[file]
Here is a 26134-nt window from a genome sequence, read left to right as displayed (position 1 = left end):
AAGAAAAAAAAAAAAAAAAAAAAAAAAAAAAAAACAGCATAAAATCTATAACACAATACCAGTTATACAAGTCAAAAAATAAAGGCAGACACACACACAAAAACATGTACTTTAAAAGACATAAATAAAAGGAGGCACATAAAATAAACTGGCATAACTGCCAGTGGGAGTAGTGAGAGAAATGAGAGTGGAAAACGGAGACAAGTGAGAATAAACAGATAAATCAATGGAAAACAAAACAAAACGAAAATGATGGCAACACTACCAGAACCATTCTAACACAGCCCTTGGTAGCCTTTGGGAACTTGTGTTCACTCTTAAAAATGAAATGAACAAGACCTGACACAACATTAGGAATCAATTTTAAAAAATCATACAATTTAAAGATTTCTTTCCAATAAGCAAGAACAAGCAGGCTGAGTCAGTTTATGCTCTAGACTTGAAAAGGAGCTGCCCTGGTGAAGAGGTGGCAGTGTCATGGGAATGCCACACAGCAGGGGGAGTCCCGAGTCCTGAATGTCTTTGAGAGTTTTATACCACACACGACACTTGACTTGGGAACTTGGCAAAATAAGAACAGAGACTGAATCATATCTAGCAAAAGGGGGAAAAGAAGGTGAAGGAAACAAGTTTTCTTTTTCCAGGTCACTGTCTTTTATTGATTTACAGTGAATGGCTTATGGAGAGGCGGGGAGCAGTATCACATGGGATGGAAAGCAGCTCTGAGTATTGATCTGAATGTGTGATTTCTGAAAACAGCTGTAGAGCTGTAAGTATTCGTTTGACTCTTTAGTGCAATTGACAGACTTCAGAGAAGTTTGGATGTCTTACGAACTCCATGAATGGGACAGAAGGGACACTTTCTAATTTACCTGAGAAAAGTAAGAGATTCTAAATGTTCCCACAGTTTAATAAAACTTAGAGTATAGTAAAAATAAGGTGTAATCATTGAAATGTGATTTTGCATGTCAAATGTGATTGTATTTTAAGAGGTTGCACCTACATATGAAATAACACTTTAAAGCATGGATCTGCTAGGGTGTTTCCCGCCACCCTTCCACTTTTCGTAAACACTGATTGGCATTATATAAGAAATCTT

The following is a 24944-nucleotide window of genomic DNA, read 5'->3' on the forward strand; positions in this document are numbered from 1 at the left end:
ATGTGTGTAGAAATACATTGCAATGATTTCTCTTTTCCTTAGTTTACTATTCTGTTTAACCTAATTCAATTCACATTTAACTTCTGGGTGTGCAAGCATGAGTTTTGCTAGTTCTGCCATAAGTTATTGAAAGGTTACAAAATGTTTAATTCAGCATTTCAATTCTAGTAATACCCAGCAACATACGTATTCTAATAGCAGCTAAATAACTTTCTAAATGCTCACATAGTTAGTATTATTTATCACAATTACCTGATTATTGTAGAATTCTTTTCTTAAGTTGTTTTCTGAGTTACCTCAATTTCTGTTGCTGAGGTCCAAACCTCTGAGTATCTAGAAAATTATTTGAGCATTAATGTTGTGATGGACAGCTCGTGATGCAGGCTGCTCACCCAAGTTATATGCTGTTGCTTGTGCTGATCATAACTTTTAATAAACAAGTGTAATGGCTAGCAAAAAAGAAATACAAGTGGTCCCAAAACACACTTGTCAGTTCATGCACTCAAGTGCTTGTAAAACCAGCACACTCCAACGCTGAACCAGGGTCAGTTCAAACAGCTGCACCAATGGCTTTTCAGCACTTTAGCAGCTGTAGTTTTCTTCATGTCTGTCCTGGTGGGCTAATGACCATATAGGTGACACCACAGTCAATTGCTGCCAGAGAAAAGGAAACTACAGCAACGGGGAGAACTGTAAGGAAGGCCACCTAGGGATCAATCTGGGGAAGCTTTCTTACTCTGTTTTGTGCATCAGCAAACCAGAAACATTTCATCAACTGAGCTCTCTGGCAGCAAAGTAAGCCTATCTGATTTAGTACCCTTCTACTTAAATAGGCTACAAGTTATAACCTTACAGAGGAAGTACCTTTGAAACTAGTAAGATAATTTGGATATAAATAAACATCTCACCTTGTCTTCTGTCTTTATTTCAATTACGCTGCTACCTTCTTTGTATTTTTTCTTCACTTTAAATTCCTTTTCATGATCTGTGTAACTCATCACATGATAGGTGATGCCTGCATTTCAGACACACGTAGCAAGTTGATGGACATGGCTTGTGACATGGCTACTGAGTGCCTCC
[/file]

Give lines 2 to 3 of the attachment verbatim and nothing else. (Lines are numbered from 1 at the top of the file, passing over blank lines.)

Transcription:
AAGAAAAAAAAAAAAAAAAAAAAAAAAAAAAAAACAGCATAAAATCTATAACACAATACCAGTTATACAAGTCAAAAAATAAAGGCAGACACACACACAAAAACATGTACTTTAAAAGACATAAATAAAAGGAGGCACATAAAATAAACTGGCATAACTGCCAGTGGGAGTAGTGAGAGAAATGAGAGTGGAAAACGGAGACAAGTGAGAATAAACAGATAAATCAATGGAAAACAAAACAAAACGAAAATGATGGCAACACTACCAGAACCATTCTAACACAGCCCTTGGTAGCCTTTGGGAACTTGTGTTCACTCTTAAAAATGAAATGAACAAGACCTGACACAACATTAGGAATCAATTTTAAAAAATCATACAATTTAAAGATTTCTTTCCAATAAGCAAGAACAAGCAGGCTGAGTCAGTTTATGCTCTAGACTTGAAAAGGAGCTGCCCTGGTGAAGAGGTGGCAGTGTCATGGGAATGCCACACAGCAGGGGGAGTCCCGAGTCCTGAATGTCTTTGAGAGTTTTATACCACACACGACACTTGACTTGGGAACTTGGCAAAATAAGAACAGAGACTGAATCATATCTAGCAAAAGGGGGAAAAGAAGGTGAAGGAAACAAGTTTTCTTTTTCCAGGTCACTGTCTTTTATTGATTTACAGTGAATGGCTTATGGAGAGGCGGGGAGCAGTATCACATGGGATGGAAAGCAGCTCTGAGTATTGATCTGAATGTGTGATTTCTGAAAACAGCTGTAGAGCTGTAAGTATTCGTTTGACTCTTTAGTGCAATTGACAGACTTCAGAGAAGTTTGGATGTCTTACGAACTCCATGAATGGGACAGAAGGGACACTTTCTAATTTACCTGAGAAAAGTAAGAGATTCTAAATGTTCCCACAGTTTAATAAAACTTAGAGTATAGTAAAAATAAGGTGTAATCATTGAAATGTGATTTTGCATGTCAAATGTGATTGTATTTTAAGAGGTTGCACCTACATATGAAATAACACTTTAAAGCATGGATCTGCTAGGGTGTTTCCCGCCACCCTTCCACTTTTCGTAAACACTGATTGGCATTATATAAGAAATCTT

The following is a 24944-nucleotide window of genomic DNA, read 5'->3' on the forward strand; positions in this document are numbered from 1 at the left end: